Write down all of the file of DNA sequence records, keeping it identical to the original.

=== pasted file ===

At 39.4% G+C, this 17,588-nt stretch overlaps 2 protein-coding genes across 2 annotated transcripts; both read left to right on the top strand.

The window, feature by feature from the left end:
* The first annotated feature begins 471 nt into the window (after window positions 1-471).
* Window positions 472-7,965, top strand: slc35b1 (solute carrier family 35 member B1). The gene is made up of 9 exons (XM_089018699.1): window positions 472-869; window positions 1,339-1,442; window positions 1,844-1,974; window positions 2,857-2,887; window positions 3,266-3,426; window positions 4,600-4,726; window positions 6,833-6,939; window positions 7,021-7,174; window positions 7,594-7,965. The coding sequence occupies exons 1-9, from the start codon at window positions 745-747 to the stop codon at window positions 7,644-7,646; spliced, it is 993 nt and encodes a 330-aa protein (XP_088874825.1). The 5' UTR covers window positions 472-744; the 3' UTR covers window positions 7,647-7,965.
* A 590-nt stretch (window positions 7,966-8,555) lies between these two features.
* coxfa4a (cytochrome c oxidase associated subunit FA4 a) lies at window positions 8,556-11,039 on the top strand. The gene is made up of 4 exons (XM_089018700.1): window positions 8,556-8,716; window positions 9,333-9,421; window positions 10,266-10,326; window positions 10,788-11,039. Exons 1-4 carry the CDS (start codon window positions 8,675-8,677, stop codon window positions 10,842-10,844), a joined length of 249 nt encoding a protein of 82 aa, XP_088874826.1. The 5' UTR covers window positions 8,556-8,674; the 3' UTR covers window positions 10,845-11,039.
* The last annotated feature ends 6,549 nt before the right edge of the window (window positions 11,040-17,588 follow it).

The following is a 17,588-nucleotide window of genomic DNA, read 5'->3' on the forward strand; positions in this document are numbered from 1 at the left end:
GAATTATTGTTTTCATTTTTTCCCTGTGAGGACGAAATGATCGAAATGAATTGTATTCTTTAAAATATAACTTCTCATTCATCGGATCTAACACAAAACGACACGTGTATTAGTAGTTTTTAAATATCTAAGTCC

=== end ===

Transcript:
At 39.4% G+C, this 17,588-nt stretch overlaps 2 protein-coding genes across 2 annotated transcripts; both read left to right on the top strand.

The window, feature by feature from the left end:
* The first annotated feature begins 471 nt into the window (after window positions 1-471).
* Window positions 472-7,965, top strand: slc35b1 (solute carrier family 35 member B1). The gene is made up of 9 exons (XM_089018699.1): window positions 472-869; window positions 1,339-1,442; window positions 1,844-1,974; window positions 2,857-2,887; window positions 3,266-3,426; window positions 4,600-4,726; window positions 6,833-6,939; window positions 7,021-7,174; window positions 7,594-7,965. The coding sequence occupies exons 1-9, from the start codon at window positions 745-747 to the stop codon at window positions 7,644-7,646; spliced, it is 993 nt and encodes a 330-aa protein (XP_088874825.1). The 5' UTR covers window positions 472-744; the 3' UTR covers window positions 7,647-7,965.
* A 590-nt stretch (window positions 7,966-8,555) lies between these two features.
* coxfa4a (cytochrome c oxidase associated subunit FA4 a) lies at window positions 8,556-11,039 on the top strand. The gene is made up of 4 exons (XM_089018700.1): window positions 8,556-8,716; window positions 9,333-9,421; window positions 10,266-10,326; window positions 10,788-11,039. Exons 1-4 carry the CDS (start codon window positions 8,675-8,677, stop codon window positions 10,842-10,844), a joined length of 249 nt encoding a protein of 82 aa, XP_088874826.1. The 5' UTR covers window positions 8,556-8,674; the 3' UTR covers window positions 10,845-11,039.
* The last annotated feature ends 6,549 nt before the right edge of the window (window positions 11,040-17,588 follow it).

The following is a 17,588-nucleotide window of genomic DNA, read 5'->3' on the forward strand; positions in this document are numbered from 1 at the left end:
GAATTATTGTTTTCATTTTTTCCCTGTGAGGACGAAATGATCGAAATGAATTGTATTCTTTAAAATATAACTTCTCATTCATCGGATCTAACACAAAACGACACGTGTATTAGTAGTTTTTAAATATCTAAGTCC